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Our five election asks for carers

Carer sitting on sofa with daughter

The Princess Royal Trust for Carers has produced five key election asks for carers today, following confirmation from the Prime Minister Gordon Brown that the UK general election will be held on 6th May.

Carers can challenge election campaigners and candidates in their area with the five pledges in the run-up to the election in May.

Included in The Trust's asks are pledges to implement The National Carers Strategy and spare the Carers Grant from cuts that are widely expected following the election.

The importance of flexible working and more respite care is also emphasised in the pledges as well as better support for young carers in school and young adult carers in higher education.

The five asks for carers are set out in full below:

1. The Carers Strategy must continue through the next Parliament
The Government has only begun to implement this 10 year strategy to help carers access respite care, receive training to get back to work, and support carers to manage their caring role. Carers need to know that all parties will commit to continuing this support throughout the next Parliament. £255m was committed to delivering the Carers Strategy (in England) in 2009/11; not repeating this funding will undo the progress made.

2. Don’t cut the Carers Grant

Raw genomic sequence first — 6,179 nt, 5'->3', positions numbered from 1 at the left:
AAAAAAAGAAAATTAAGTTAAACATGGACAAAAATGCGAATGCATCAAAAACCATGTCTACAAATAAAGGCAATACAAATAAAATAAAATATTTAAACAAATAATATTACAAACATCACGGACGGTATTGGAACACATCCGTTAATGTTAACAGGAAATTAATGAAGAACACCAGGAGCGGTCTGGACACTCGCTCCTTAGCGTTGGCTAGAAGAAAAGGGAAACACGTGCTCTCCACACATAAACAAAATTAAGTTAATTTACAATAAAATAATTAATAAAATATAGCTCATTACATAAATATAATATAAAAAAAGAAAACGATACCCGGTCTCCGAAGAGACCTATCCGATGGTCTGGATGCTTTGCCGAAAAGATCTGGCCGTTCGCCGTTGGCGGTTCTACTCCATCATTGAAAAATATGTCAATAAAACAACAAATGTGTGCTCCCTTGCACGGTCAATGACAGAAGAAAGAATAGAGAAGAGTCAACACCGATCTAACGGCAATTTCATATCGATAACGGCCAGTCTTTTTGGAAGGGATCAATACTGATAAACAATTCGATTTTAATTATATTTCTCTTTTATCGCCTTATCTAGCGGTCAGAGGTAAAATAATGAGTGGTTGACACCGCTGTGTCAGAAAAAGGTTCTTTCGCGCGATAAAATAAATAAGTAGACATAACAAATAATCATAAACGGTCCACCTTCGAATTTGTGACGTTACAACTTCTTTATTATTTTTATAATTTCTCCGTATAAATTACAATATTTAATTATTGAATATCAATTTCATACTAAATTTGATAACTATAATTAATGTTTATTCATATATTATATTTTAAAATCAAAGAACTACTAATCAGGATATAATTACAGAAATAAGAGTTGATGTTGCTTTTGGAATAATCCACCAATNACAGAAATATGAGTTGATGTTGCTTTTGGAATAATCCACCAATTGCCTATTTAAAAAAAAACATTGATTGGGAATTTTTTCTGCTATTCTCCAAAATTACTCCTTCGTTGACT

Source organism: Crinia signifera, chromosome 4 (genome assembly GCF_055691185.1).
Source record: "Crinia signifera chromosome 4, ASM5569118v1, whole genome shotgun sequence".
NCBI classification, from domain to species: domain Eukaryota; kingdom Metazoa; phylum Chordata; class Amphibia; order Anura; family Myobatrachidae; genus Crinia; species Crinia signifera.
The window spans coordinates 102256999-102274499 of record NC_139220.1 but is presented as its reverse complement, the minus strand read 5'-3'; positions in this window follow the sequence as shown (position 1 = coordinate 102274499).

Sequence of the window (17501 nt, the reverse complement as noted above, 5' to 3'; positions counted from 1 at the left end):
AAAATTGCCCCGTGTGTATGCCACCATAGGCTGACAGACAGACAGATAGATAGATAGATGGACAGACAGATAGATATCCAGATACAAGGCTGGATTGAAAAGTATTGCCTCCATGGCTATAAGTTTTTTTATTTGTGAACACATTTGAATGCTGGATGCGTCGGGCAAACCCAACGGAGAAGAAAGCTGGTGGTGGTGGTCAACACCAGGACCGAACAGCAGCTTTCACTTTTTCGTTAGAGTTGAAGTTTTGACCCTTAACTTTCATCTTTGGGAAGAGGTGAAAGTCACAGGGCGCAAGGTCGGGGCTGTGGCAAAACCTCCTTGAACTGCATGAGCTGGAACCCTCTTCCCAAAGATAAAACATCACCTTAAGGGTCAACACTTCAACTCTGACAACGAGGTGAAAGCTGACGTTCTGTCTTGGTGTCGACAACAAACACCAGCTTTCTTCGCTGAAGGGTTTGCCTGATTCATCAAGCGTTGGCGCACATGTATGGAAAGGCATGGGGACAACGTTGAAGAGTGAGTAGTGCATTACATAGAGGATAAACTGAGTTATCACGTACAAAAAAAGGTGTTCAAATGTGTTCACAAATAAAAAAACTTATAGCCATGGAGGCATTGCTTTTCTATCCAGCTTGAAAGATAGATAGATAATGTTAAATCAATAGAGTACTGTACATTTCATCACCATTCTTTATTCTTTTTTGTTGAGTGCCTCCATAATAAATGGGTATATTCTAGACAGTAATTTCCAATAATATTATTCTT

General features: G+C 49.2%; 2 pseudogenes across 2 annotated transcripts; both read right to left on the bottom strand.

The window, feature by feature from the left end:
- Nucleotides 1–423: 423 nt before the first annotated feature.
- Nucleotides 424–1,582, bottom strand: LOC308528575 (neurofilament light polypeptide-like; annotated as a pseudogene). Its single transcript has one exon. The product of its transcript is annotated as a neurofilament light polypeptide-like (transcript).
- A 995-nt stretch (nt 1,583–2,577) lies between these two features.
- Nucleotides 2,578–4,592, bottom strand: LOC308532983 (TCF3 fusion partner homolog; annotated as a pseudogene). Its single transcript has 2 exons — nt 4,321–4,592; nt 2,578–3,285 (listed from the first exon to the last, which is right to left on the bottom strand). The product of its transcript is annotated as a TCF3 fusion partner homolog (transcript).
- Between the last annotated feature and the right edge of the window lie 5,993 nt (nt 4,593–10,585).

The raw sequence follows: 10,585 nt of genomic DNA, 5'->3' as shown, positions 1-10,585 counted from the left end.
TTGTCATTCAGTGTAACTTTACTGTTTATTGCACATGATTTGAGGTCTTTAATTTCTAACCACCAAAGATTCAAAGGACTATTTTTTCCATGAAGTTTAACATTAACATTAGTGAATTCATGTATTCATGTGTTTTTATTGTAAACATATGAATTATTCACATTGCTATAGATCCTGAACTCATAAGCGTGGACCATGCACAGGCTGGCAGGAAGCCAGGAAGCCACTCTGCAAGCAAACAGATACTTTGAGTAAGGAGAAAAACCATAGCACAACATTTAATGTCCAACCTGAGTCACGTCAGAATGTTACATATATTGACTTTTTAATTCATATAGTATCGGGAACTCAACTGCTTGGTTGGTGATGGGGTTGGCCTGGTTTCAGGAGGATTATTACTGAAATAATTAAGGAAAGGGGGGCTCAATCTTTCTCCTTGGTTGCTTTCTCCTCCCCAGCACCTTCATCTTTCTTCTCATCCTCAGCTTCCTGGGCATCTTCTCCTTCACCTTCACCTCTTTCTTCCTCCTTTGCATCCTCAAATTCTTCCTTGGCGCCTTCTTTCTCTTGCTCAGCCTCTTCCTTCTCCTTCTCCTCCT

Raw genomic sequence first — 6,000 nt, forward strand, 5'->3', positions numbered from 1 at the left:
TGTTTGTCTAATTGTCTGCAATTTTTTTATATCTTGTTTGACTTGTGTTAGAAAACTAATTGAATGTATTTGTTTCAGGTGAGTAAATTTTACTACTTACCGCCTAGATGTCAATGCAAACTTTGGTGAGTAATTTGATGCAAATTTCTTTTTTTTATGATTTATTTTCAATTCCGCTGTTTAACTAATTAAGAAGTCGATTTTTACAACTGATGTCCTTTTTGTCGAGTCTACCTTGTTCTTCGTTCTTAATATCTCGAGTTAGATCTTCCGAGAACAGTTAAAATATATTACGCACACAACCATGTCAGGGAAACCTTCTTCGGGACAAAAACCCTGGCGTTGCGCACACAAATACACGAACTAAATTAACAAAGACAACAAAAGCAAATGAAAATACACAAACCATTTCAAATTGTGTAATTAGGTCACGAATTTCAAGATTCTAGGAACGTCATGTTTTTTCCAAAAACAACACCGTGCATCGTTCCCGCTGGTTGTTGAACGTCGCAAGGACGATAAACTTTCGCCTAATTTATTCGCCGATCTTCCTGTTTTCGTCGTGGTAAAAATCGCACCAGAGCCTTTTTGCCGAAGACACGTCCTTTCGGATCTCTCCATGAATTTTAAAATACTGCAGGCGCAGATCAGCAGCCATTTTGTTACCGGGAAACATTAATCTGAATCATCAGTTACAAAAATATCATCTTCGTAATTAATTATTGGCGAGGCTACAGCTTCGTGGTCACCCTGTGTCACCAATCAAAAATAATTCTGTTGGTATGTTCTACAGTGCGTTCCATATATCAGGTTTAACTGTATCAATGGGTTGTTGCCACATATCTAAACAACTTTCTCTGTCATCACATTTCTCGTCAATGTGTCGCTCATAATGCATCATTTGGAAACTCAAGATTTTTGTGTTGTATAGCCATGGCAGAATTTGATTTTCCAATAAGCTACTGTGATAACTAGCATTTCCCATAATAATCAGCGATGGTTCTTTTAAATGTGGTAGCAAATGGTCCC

Local authorities will receive £256m (England) in April 2010 to support carers. Carers need to know that this Carers Grant to local authorities will continue after 2011. Every area should have specialist carers’ services providing information, training, advice, emotional support and respite. Not every area currently has this so we need to keep the Carers Grant to make sure we continue the drive towards supporting carers everywhere.

3. No carer in poverty
Too many carers have to scrape by on a Carer’s Allowance of £53.10 per week. One third of carers cut back on food or struggle to pay essential fuel bills, and financial worries harm their health and ability to care. Employment rights and flexible working need to be promoted with more respite care available to allow carers to combine work and care. If work is not an option, benefits should be higher and more accessible to prevent carers living in poverty.

4. Help young adult carers in further education
Carers lose their Carer’s Allowance if they are enrolled in a full-time course (even if only 10 hours of classes) or are doing more than 21 hours of training per week. Carers hoping to go to university face the awful choice of giving up their chance of a career because their family relies on their Carer’s Allowance for income.

5. Support young carers in school
We need adult and children’s services working together to support the whole family and not leaving young carers in isolation. Many young carers remain hidden from services and lose their childhood and chance to do well at school. Every school should have a young carer’s policy and lead member of staff to help staff identify and support pupils who are young carers.

For full comment and coverage of the General Election 2010 check our blog for updates or follow The Trust on Twitter.